INDEX | Man Without Qualities | Thesis Without Qualities | Building Without Qualities

The ARCHIVE documents
and represents various
constructed histories
spanning the last three
centuries told through
the eyes of the house,
of Ulrich, and of me.

[RETURN.]

Man Without Qualities

Thesis Without Qualities

Building Without Qualities

"In science the way things happen is as vigorous and matter-of-fact and glorious as in a fairy-tale. ‘People simply don’t know this,’ Ulrich felt. ‘They have no glimmer of what can be done with thinking. If one could teach them to think in a new way, they would also live differently.’ [S]ince taking up this third profession some years earlier, in the opinion of experts he had done not at all badly."

"All this - in a matter that did not, in all seriousness, affect him very closely - was the well-known incoherency of ideas, with their way of spreading out without a central point, an incoherency that is characteristic of our present era and constitutes its peculiar arithmetic, rambling about in a multitude of things, from a hundred possibilities to yet a thousand others, and always without a basic unity. Finally he gave up inventing anything but impracticable rooms, revolving rooms, kaleidoscopic interiors, adjustable scenery for the soul, and his ideas grew steadily more and more insubstantial."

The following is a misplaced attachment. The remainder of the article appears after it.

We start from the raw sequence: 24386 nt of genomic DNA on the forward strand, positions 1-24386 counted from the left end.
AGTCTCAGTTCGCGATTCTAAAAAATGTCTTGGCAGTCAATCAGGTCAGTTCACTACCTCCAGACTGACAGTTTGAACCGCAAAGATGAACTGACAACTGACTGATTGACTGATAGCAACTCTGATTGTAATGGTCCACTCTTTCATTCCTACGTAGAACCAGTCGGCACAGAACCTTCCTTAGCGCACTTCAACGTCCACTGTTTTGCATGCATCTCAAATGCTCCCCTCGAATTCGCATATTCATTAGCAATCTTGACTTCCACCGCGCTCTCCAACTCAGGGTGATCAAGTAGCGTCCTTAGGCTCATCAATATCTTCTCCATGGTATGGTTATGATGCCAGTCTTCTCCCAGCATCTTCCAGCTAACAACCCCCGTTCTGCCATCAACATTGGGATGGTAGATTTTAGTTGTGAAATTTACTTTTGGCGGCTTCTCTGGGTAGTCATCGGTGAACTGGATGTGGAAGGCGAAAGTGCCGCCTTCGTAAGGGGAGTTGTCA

"Had the elegant couple followed its course for a while longer they old have seen something that would certainly have appealed to them. It was an eighteenth or perhaps seventeenth-century garden, still in parts unspoilt; and passing along its wrought-iron railings one caught a glimpse through the trees of a well-kept lawn and beyond it something like a miniature château, hunting-lodge, or pavilion d’amour from times past and gone. More precisely, its original structure was seventeenth-century, the garden and the upper story had an eighteen-century look, and the façade had been restored and somewhat spoilt in the nineteenth century, so that the whole thing had a faintly bizarre character, like that of a super-imposed photograph. But the general effect was such that people invariably stopped and said: “Oh, look!” And when this pretty little white building had its windows open, one could see into the gentlemanly calm of a scholar’s house where the walls were lined with books."

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